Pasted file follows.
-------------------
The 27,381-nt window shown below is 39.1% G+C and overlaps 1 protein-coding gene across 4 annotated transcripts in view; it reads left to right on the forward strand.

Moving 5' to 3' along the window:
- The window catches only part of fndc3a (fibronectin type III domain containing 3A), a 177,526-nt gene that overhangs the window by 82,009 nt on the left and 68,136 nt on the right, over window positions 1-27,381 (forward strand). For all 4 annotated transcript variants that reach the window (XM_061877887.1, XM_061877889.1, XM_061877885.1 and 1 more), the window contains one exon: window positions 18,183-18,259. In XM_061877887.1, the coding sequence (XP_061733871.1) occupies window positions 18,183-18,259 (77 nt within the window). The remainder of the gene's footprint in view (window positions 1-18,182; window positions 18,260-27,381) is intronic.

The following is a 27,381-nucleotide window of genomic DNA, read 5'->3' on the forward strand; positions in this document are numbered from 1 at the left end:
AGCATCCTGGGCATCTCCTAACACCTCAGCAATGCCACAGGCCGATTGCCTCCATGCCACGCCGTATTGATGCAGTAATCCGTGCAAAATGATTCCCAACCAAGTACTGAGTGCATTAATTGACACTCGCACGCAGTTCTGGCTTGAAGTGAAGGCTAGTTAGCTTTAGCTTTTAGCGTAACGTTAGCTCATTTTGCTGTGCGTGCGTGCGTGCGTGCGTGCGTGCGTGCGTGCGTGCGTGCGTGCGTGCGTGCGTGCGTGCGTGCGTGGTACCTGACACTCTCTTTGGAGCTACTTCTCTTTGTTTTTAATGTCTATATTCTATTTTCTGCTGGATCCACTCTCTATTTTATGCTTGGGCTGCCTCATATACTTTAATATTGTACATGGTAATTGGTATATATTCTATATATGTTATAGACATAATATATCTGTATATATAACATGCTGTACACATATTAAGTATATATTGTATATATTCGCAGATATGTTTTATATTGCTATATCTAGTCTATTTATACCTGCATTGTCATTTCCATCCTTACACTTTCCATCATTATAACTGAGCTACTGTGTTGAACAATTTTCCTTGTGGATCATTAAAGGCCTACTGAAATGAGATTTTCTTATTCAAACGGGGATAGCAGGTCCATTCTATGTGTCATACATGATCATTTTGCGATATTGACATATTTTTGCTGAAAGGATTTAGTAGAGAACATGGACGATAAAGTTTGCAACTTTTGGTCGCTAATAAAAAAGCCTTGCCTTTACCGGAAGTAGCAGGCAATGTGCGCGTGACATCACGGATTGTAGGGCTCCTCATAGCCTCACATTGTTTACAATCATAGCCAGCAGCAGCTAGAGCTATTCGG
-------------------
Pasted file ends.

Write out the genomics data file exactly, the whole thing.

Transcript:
The 27,381-nt window shown below is 39.1% G+C and overlaps 1 protein-coding gene across 4 annotated transcripts in view; it reads left to right on the forward strand.

Moving 5' to 3' along the window:
- The window catches only part of fndc3a (fibronectin type III domain containing 3A), a 177,526-nt gene that overhangs the window by 82,009 nt on the left and 68,136 nt on the right, over window positions 1-27,381 (forward strand). For all 4 annotated transcript variants that reach the window (XM_061877887.1, XM_061877889.1, XM_061877885.1 and 1 more), the window contains one exon: window positions 18,183-18,259. In XM_061877887.1, the coding sequence (XP_061733871.1) occupies window positions 18,183-18,259 (77 nt within the window). The remainder of the gene's footprint in view (window positions 1-18,182; window positions 18,260-27,381) is intronic.

The following is a 27,381-nucleotide window of genomic DNA, read 5'->3' on the forward strand; positions in this document are numbered from 1 at the left end:
AGCATCCTGGGCATCTCCTAACACCTCAGCAATGCCACAGGCCGATTGCCTCCATGCCACGCCGTATTGATGCAGTAATCCGTGCAAAATGATTCCCAACCAAGTACTGAGTGCATTAATTGACACTCGCACGCAGTTCTGGCTTGAAGTGAAGGCTAGTTAGCTTTAGCTTTTAGCGTAACGTTAGCTCATTTTGCTGTGCGTGCGTGCGTGCGTGCGTGCGTGCGTGCGTGCGTGCGTGCGTGCGTGCGTGCGTGCGTGCGTGCGTGGTACCTGACACTCTCTTTGGAGCTACTTCTCTTTGTTTTTAATGTCTATATTCTATTTTCTGCTGGATCCACTCTCTATTTTATGCTTGGGCTGCCTCATATACTTTAATATTGTACATGGTAATTGGTATATATTCTATATATGTTATAGACATAATATATCTGTATATATAACATGCTGTACACATATTAAGTATATATTGTATATATTCGCAGATATGTTTTATATTGCTATATCTAGTCTATTTATACCTGCATTGTCATTTCCATCCTTACACTTTCCATCATTATAACTGAGCTACTGTGTTGAACAATTTTCCTTGTGGATCATTAAAGGCCTACTGAAATGAGATTTTCTTATTCAAACGGGGATAGCAGGTCCATTCTATGTGTCATACATGATCATTTTGCGATATTGACATATTTTTGCTGAAAGGATTTAGTAGAGAACATGGACGATAAAGTTTGCAACTTTTGGTCGCTAATAAAAAAGCCTTGCCTTTACCGGAAGTAGCAGGCAATGTGCGCGTGACATCACGGATTGTAGGGCTCCTCATAGCCTCACATTGTTTACAATCATAGCCAGCAGCAGCTAGAGCTATTCGG